Back in the USA (part 1)

The Tiny Goddess and I are back from vacation and, apparently it was a good time to be out of the USA. For most of the time, I stayed off the grid: no internet, no e-mail, no Facebook, no website surfing, no Howard Stern, no using my iPhone except for taking some back-up photos. It was a modified, limited “media cleanse.” I did hear about what was going on in the USA -- some good things (Lebron James in, Scott Pruitt out), some bad (Trump practicing treason in the sense of “adhering to their Enemies, giving them Aid and Comfort” in Helsinki) – but I tried to separate myself from the digital noise, at least for a while.

It was a good time to be away from the USA and see some beautiful, interesting other places. We tried to avoid the “T-word” whenever possible, but occasionally he would rear his ugly orange head on the TG’s device and threaten to spoil things. (Which he is actually doing, but that’s another blog.)

I had every reason to pay attention to what I was experiencing: we went on a cruise of the Baltic Sea, traveling to some fantastic cities, none of which I had visited before. It was all new, all the time. In order: Stockholm, Helsinki, three days in St. Petersburg, Tallinn (Estonia), Klaipeda (Lithuania), Gdansk (Poland), Warnemunde (a German port), Copenhagen, Bruges, and Amsterdam. We started off with two days in Stockholm and ended with four days in Amsterdam, to round out the cruise.

And through the miracle of the internet, anyone can get a good taste of what we did and what we saw by clicking on the links at the bottom.

Back to USA (part 1)

In Stockholm, I read Strindberg and watched Ingmar Bergman’s “Smiles of a Summer Night” on my laptop. In St. Petersberg, I read Dostoyevsky, read Pushkin poems that the TG bought for me, and watched my favorite “Uncle Vanya.” I walked on the Embankment and on Nevsky Prospekt, the day after reading about those places. (I read a lot of Dostoyevsky the whole trip; some of the best part of the vacation was reading his stories.)

We saw two ballets in St. Petersburg (one beautifully danced story ballet “The Fountain of Bakhchisarai” at the Mariinsky Theatre by the “Stars of the White Nights” and “Swan Lake” by the Mikhailovsky Ballet, the B-company in town).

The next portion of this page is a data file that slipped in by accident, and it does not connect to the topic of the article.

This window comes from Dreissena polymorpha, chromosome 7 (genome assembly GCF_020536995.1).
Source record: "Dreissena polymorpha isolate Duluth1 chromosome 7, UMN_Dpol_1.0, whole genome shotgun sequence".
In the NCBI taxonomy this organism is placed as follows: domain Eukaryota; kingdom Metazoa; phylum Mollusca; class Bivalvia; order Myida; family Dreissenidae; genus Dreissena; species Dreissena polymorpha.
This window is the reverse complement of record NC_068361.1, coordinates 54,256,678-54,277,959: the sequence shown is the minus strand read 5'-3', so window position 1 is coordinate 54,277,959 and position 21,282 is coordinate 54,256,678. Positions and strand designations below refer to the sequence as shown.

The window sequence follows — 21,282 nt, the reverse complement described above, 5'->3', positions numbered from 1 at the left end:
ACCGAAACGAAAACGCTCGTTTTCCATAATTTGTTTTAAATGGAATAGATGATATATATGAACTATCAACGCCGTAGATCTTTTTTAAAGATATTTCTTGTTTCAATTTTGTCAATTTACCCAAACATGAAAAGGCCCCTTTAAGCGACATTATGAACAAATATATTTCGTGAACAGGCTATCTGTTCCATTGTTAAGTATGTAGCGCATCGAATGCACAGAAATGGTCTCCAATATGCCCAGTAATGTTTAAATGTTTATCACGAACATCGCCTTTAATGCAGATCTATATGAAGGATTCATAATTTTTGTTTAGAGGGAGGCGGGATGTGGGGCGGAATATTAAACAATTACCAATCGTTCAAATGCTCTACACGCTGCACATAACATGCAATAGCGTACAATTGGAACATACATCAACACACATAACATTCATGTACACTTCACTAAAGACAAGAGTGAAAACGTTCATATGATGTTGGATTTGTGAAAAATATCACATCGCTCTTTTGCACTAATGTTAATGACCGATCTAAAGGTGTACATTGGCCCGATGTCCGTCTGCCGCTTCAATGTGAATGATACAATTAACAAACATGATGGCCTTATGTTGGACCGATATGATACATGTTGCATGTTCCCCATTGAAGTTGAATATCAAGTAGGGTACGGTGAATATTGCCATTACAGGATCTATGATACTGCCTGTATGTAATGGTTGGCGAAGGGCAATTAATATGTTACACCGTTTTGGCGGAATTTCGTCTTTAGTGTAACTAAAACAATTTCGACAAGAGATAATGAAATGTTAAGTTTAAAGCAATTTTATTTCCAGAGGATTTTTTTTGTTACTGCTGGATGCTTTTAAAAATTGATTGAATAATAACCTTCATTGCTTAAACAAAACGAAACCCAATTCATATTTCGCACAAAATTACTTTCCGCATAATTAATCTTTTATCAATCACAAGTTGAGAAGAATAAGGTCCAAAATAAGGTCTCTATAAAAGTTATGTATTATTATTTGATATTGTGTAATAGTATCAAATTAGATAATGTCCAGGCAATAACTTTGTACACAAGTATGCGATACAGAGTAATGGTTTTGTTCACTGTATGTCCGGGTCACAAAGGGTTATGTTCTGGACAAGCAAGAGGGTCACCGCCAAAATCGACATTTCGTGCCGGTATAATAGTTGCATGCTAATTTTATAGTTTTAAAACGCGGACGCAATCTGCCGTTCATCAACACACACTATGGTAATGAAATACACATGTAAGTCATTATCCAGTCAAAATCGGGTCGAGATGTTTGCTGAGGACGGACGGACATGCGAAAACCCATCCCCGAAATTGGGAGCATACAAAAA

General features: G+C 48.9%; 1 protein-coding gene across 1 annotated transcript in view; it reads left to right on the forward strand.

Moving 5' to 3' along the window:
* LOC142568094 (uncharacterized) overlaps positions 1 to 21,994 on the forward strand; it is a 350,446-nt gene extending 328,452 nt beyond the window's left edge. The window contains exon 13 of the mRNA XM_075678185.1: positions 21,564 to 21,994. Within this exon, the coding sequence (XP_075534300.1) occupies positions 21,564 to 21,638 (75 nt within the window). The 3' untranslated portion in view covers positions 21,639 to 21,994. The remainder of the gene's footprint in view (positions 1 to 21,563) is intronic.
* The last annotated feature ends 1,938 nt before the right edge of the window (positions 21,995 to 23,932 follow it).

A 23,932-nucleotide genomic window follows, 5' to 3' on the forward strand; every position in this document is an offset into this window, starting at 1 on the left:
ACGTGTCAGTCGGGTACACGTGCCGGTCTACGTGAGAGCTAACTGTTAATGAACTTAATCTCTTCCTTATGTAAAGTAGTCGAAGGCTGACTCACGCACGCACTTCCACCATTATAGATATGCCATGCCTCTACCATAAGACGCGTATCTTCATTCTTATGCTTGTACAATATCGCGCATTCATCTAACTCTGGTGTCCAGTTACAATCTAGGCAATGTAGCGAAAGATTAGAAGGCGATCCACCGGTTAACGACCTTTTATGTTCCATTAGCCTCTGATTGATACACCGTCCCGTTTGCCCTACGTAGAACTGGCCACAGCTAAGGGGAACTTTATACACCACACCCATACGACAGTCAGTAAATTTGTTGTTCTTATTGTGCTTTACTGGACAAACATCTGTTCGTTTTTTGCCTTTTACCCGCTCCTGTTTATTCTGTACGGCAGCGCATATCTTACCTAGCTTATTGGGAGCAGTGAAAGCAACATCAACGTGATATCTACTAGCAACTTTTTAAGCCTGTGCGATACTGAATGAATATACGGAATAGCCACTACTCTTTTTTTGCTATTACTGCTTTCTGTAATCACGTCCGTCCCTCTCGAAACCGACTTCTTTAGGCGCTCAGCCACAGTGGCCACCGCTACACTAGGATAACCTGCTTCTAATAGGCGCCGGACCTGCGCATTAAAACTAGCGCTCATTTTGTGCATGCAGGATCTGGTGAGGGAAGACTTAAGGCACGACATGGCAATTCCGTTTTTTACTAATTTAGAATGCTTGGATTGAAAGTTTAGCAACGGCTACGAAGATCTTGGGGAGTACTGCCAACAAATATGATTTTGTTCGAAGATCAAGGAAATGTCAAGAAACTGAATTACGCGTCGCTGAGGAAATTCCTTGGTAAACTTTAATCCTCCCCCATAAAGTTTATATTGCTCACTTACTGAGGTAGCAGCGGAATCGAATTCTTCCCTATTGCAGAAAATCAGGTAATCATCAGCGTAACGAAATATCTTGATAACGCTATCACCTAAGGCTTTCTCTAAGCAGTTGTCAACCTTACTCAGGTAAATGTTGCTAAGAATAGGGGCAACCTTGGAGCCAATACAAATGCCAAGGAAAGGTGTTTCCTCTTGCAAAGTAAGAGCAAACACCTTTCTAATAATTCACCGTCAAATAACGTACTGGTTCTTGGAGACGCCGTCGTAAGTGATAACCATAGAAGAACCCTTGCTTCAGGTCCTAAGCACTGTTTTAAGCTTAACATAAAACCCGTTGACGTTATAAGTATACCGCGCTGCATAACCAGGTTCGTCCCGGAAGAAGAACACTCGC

The Van Gogh Museum in Amsterdam was one of the true highlights of the trip. I studied Vincent van Gogh and wrote a big paper (“a contract!”) on him in a modern art class I took at Sarah Lawrence with the estimable Carol Duncan. I thought that I knew something about van Gogh – I read many of his letters to Theo and studied the big critics from back then: John Rewald, Meyer Schapiro, etc. -- but this visit opened my eyes fully to van Gogh’s incredible achievement and the reasons for it and his worldwide acclaim. In a vacation filled with thrilling museum moments, my lingering time in front of “Sunflowers,” “Vincent’s Bedroom,” and “Wheat Field With Crows” was perhaps unequaled.

And, finally, we went to Anne Frank’s house, the “secret annex” where she and her family hid for more than two years before they were betrayed and sent to their deaths in concentration camps, all except Anne’s father Otto, who discovered her diary after the war and had it published.

Just before our trip, I read the Diary and, like the rest of the world, fell in love with this wonderful young woman and fine writer. She is everyone’s daughter/sister/friend. Walking through the house was quite a moving experience, generating all kinds of thoughts about the past…and the present. Right there in Europe, at home in the USA, and in Israel, too.

When I go through museums like the Hermitage or the Rijksmuseum or see hear Tchaikovsky’s music for “Swan Lake” or read Dostoyevsky’s “White Nights,” it gives me hope and pride in the human race. Sometimes, make that oftentimes, we do horrible things to each other, but sometimes people can do remarkable things. Beautiful things. I saw countless numbers of them on this trip in a very short period of time, the work of hundreds of painters, scupltors, architects, wood carvers, metal workers, jewelers, and craftsmen of all kinds; some eternally famous, some forever unknown. They each left Something Good behind them and wrote their names in the Book of Art.

The vacation did what all good vacations should do: energized me and restored my faith in humanity. Somewhat.

We came home with presents for Calder: little painted horses from Sweden and Denmark. We did a little Facetime with him while we were on the cruise, and he asked, “Is Europe beautiful?”

The answer is YES.

I also came home to good news about WHEN I GOT OUT. My editor/publisher read the latest draft and is happy with what I’ve done. We’re going full-speed ahead toward publication. Which is a long, slow time in the world of books.


The Hermitage site – slow but searchable – one of the world’s great museums, really – like the Met and MOMA combined

The Malachite Room in the Hermitage

A St. Petersburg canal cruise

Images of the Peterhof, Peter the Great’s magnificent summer residence

The Peterhof – Grand Palace, Peterhof Park and Gardens, etc.

The Fountains of Peterhof

Diana Vishneva dancing SWAN LAKE

The complete SWAN LAKE – from the Kirov Ballet (now the Mariinsky Theatre) – the cradle of ballet

“The Fountain of Bakhchisarai” – excerpts from a 1953 film with legendary performances by Ulanova and Plitsetkaya)

A Bruges canal cruise

The Rijksmuseum -- English language site

The Van Gogh Museum

Hannes Minnaar plays the piano – We saw an excellent recital by this young musician at the Concertgebouw.

A nice documentary about Rembrandt’s life

A smart lecture about Rembrandt’s self-portraits

Rembrandt’s house – the website

An Amsterdam canal cruise – one hour

Another Amsterdam canal cruise – 40 minutes

The money shot: the view from our hotel room in Amsterdam.

Back to USA (part 1)


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Christian Correa